There have been conflicting reports in the press about how Benazir Bhutto was killed. Earlier today, the New York Sun carried a story that implied a serious infiltration of Pakistan’s intelligence service by al Qaeda: The attack yesterday at Rawalpindi

  • C-Low says:

    “Pakistani intelligence had direct knowledge of Baitullah Mehsud’s whereabouts, but failed to mount a raid to capture or kill him.”
    This is the kind of stuff that makes me wonder if Musharaf is worth supporting. I am guessing Musharaf will go around and round up some AQ to throw on the alter to appease US but will then go back to business as usual.
    The next time we or EU is attacked are we going to accept a Musharaf alter tribute rather than total determined non stop decimation of Islamic Radicals AQ in FULL?
    Musharaf has the US over a barrel if we withdraw support he drops the charade and openly supports the terrorist or at least cuts our rear supply lines. If we continue our support we can hope for no more than the occasional alter offering after major attacks on US or our allies.
    Dammed if we do dammed if we don’t.

  • Chris says:

    No matter how one feels about Bhutto or Musharaf, it is clear that the Pakistani govt must move strongly against the Tribal regions if it wishes to maintain any semblance of credibility. The obvious fly in the ointment is the military’s inability to do much of anything on the ground beyond getting themselves captured.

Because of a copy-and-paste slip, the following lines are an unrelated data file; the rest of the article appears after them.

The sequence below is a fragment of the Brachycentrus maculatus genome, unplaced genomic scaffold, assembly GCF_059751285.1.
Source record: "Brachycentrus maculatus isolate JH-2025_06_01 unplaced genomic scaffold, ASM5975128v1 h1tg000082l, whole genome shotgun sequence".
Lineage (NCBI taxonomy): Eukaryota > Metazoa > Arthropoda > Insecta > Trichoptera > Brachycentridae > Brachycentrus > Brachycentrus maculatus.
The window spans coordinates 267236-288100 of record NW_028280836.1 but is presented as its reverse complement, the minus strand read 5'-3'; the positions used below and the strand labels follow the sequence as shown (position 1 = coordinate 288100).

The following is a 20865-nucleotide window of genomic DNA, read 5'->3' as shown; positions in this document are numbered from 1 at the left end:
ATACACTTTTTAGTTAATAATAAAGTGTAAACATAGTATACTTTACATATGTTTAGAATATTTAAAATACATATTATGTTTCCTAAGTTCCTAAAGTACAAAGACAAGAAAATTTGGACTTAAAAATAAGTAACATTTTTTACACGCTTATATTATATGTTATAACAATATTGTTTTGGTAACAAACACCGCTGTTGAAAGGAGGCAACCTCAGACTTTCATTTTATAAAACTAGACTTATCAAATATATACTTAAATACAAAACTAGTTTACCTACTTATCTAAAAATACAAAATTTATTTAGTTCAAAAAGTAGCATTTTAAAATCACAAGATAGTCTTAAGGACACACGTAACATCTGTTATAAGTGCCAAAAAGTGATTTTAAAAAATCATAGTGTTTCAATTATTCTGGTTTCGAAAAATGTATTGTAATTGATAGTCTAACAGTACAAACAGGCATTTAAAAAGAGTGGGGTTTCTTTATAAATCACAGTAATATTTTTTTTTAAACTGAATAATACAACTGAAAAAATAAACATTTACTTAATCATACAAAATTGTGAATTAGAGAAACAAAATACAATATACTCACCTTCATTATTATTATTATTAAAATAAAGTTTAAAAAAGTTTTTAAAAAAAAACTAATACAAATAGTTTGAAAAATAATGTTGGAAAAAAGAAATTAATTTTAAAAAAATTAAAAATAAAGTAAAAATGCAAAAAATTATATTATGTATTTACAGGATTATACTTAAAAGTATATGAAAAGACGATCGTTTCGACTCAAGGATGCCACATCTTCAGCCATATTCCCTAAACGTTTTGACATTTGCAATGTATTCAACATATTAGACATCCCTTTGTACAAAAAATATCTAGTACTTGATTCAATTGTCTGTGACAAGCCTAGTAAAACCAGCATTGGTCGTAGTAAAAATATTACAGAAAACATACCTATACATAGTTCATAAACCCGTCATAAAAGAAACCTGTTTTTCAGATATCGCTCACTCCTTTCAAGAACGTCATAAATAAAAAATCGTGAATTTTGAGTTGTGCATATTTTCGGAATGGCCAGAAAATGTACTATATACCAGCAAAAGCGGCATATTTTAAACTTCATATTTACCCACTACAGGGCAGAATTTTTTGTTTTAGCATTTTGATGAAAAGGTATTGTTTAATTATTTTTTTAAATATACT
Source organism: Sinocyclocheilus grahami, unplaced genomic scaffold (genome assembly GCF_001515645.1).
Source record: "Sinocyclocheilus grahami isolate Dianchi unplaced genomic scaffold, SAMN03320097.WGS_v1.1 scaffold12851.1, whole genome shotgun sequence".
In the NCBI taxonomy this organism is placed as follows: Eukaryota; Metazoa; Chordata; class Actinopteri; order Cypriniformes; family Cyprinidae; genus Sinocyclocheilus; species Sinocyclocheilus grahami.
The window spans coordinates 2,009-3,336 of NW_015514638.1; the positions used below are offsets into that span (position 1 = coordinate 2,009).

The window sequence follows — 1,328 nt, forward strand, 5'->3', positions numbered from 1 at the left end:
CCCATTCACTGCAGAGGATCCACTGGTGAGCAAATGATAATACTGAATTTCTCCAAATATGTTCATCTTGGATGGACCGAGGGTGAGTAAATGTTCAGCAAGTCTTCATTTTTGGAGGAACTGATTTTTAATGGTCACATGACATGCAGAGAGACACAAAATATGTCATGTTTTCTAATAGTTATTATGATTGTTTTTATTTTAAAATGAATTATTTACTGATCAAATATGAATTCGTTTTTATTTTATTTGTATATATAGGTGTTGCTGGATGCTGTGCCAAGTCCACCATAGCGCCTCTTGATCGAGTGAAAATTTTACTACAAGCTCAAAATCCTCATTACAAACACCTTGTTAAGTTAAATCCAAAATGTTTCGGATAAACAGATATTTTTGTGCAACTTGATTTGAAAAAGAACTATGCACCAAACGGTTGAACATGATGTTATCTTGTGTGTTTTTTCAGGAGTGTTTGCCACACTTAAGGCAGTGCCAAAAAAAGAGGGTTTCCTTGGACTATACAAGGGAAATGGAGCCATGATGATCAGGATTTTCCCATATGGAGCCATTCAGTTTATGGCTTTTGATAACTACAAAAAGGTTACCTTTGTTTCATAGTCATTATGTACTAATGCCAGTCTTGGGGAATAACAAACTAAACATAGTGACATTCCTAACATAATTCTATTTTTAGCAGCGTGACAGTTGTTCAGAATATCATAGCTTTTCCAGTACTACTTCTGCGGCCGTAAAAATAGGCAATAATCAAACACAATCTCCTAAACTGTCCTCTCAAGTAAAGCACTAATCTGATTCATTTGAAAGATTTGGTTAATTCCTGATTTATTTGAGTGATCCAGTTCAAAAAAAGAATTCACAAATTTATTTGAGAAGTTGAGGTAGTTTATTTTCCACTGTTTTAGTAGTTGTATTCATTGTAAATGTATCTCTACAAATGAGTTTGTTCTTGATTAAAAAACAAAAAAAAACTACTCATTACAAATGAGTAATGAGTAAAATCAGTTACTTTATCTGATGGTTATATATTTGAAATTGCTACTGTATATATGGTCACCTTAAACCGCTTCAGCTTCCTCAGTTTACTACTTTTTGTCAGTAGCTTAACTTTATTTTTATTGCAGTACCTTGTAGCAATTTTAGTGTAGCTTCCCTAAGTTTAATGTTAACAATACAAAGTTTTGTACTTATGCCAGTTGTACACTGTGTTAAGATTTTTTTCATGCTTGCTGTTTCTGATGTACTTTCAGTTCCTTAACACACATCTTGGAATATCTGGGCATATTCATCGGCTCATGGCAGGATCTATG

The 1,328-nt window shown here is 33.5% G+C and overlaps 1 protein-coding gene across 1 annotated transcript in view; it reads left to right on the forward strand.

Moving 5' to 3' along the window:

Perhaps this will provide a stepping off point for more coordinated efforts between US forces in Afghanistan and the Pak army to do something meaningful (though I am dubious of statemenst to that effect until they are realized on the ground).

  • GWOT [Global War on Terror] Update

    It is almost a truism that since the Global War on terror is doing pretty well (here’s Bill Roggio on “The State of Jihad, 2007″¬†and here is Intelfusion, on same), except in Dakar and Pakistan, it has largely disappeared from the hea…

  • Comic book Al-Qaeda

    Come on! This guy is almost as silly as The Penguin and Goldfinger.
    Face never seen? Well, that is from one of the Brit papers I picked up last week. Check out the hair. That dude uses curlers.